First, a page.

When the light output characteristics for all the shunt levels have been measured and stored, then next current level is set and the shunt level again varied and the light output measured and stored. This process is repeated until measurements are obtained over the entire or a portion of the operating range for the current. When measurements have been taken and stored for the desired range of currents, the temperature of the reference set of LEDs is adjusted to a new temperature and the measurement process repeated. This measurement process is repeated for the temperatures within the operating range of the SSL device. In particular the temperature may be the temperature of a test point of the LEDs and may be measured directly or through a controller for the reference set of LEDs.

As seen in FIG. 3, the evaluation of the reference set of LEDs is carried out by setting the temperature, setting the current and setting the shunt level for a group of controlled LEDs, and then measuring the light output of the reference set of LEDs at the settings. The light output can be measured for color point (e.g., the (u′,v′) coordinates in a 1976 CIE chromaticity space) and/or lumen output. These measurements may be stored, and the shunt level may be varied across the entire range of operation for the control circuit with a measurement of the light output taken at selected increments across that range.

For example, referring to FIG. 3, a temperature of the SSL apparatus 10 may be set (Block S10), a predetermined current may be applied to the LED string 20 (Block S15) and a predetermined shunt level, or duty cycle, may be applied to a group of controlled LEDs, such as LEDS and LED6 shown in Figure (Block S20).

The chromaticity of light output by the SSL apparatus 10, e.g., in (u′,v′) coordinates, may be measured by the colorimeter 210 (Block S25), and the measured chromaticity point may be stored by the PLC 220. In some embodiments, the intensity of the light output by the SSL apparatus, measured in lumens, may be measured at Block 25 in addition to or instead of the color point of light emitted by the SSL apparatus 10.

Next, operations proceed to block S30, where the PLC 220 determines if the chromaticity point has been measured at all shunt levels for the selected temperature and current. If not, the next shunt level is selected (Block S35) and set (Block S20), and the chromaticity is measured at the new shunt level (Block S25).

Once chromaticity measurements have been taken at all shunt levels for the selected temperature and current level, the shunt level is reset (Block S40), and the PLC 220 determines if the chromaticity point has been measured at all current levels for the selected temperature (Block S45). If not, the next current level is selected (Block S50) and set (Block S15), and the chromaticity is measured for all shunt levels at the new current level (Blocks S20 to S35).

Once chromaticity measurements have been taken at all shunt and current levels for the selected temperature, the current level is reset (Block S55), and the PLC 220 determines if the chromaticity point has been measured at all temperature levels (Block S60). If not, the next temperature level is selected (Block S65) and set (Block S10), and the chromaticity is measured for all shunt levels and current levels at the new temperature level (Blocks S15 to S65).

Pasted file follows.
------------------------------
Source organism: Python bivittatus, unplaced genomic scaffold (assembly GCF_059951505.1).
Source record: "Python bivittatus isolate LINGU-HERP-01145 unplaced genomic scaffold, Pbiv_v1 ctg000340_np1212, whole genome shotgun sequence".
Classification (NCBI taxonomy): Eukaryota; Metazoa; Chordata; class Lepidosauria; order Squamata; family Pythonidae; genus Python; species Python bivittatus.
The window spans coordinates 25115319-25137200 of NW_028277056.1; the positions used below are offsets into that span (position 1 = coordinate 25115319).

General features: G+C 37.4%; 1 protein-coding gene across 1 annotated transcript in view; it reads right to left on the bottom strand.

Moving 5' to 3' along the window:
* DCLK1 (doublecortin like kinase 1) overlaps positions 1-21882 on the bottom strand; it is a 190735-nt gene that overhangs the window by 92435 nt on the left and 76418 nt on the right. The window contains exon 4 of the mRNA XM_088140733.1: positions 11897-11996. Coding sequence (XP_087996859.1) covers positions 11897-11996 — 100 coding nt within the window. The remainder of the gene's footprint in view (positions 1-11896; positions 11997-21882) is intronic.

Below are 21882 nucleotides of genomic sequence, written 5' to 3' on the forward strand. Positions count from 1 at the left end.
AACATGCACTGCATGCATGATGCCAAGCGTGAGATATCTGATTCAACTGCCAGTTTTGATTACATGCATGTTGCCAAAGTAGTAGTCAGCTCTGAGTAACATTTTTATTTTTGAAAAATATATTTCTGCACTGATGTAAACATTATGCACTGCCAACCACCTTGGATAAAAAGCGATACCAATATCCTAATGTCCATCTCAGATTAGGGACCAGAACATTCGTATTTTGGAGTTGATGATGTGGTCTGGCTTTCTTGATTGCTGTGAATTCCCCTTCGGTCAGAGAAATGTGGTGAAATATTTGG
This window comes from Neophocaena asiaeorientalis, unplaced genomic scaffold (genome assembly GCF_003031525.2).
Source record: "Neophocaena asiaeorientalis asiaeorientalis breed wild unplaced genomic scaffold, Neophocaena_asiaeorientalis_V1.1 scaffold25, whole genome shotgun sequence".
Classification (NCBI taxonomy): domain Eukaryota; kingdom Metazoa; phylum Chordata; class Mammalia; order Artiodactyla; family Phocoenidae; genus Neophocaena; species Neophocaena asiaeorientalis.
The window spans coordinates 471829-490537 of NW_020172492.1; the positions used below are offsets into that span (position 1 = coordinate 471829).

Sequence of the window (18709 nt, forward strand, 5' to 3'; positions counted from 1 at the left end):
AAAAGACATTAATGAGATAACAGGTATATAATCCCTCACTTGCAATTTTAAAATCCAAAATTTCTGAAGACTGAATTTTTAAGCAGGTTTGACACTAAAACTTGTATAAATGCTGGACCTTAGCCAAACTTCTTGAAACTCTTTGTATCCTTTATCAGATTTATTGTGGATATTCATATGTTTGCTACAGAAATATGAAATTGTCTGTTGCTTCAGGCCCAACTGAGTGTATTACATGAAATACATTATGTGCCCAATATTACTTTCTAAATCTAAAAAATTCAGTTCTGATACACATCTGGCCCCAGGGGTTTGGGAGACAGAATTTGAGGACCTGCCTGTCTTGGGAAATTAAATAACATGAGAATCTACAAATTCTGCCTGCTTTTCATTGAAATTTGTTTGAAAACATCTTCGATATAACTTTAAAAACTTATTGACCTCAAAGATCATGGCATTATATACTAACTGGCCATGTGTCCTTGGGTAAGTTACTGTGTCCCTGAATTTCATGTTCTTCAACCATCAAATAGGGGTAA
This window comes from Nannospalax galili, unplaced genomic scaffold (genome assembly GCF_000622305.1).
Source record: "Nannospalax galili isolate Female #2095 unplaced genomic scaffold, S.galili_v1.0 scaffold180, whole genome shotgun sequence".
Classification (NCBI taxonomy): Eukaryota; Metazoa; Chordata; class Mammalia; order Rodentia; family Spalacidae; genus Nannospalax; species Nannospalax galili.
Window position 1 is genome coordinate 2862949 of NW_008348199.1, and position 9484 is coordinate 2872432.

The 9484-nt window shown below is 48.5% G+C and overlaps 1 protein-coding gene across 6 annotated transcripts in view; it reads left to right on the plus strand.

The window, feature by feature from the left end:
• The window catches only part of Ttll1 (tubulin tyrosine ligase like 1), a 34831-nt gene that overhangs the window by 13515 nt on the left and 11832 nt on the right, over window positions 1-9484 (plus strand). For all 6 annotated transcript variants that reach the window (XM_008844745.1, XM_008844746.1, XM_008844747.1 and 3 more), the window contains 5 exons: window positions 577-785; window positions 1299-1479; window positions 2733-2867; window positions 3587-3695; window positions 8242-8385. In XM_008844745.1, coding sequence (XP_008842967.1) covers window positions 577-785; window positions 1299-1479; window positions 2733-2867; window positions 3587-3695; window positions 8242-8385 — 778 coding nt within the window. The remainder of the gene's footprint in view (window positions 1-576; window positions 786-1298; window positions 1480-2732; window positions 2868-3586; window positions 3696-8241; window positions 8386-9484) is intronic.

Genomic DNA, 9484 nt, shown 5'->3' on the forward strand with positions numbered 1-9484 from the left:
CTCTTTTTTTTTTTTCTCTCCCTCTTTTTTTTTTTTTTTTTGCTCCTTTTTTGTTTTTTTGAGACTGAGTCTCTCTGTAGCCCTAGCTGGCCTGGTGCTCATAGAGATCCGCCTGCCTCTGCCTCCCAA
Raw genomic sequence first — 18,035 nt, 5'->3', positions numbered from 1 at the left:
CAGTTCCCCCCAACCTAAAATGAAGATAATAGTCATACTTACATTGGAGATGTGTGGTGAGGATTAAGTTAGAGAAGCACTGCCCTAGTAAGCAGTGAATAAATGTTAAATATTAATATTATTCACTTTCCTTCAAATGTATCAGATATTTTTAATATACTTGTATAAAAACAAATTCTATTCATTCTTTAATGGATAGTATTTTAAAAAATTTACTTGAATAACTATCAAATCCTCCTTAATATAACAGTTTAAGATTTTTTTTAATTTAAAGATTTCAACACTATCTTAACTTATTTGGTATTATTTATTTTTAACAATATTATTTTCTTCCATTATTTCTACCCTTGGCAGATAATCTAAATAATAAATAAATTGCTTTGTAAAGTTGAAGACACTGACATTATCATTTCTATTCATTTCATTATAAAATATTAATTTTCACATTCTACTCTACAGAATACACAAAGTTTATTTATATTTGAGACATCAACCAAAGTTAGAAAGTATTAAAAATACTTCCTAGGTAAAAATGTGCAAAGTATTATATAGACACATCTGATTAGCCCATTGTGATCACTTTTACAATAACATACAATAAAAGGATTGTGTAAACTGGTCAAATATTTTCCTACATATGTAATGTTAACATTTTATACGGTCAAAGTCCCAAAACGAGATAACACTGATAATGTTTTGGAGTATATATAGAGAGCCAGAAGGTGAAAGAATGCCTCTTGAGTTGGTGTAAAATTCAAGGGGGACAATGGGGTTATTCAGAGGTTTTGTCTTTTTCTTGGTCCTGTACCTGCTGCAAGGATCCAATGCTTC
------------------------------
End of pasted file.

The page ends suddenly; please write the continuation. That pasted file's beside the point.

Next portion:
Once chromaticity points have been measured at all temperatures, shunt levels and current levels, a model of the chromaticity response of the SSL apparatus 10 to changes in temperature, current and shunt level can be constructed (Block S70).

The operations illustrated in FIG. 3 may be repeated for each aspect of operation that is controlled by a controller of the LEDs. For example, if the SSL device sets a color point by shunting current around a red LED (or group of red LEDs) and separately shunting current around a blue LED (or group of blue LEDs), then the result of controlling these different color LEDs can be measured separately by maintaining the shunt around the red LEDs constant while the measurement of the blue LEDs is performed, and vice versa. Such an associative property of the impact of the changes in blue and red light level is possible because blue LEDs primarily affect color point in the v′ axis, while red LEDs primarily affect color point in the u′ axis. Furthermore, very little, if any color shift is expected with varying current in a red or a blue LED.

If there is interaction between the variables controlled by the controller 10, then additional loop(s) may be incorporated into the operations of FIG. 3 to take these interactions into account. For example, if color point is set by shunting around two phosphor converted LEDs (such as a BSY LED and a BSR LED) then the color point at each current, temperature and shunt level of BSY LED may need to be measured at each current, temperature and shunt level of the BSR LED to fully characterize the interaction between current, temperature and shunt level of the reference set of LEDs.

Once the effects of changes in current, temperature and shunt level on color point and/or lumens of an SSL apparatus have been characterized, predictive models can be developed to allow tuning and operational control of the LEDs in the SSL apparatus 10. In particular embodiments, a Bézier surface can be constructed based on the variables of light output characteristic (such as color point (u′, v′) and/or intensity in lumens), temperature, current level and shunt level. These Bézier surfaces are then used as a model to control the operation of an SSL apparatus 10 having the same combination of LEDs as the reference set of LEDs.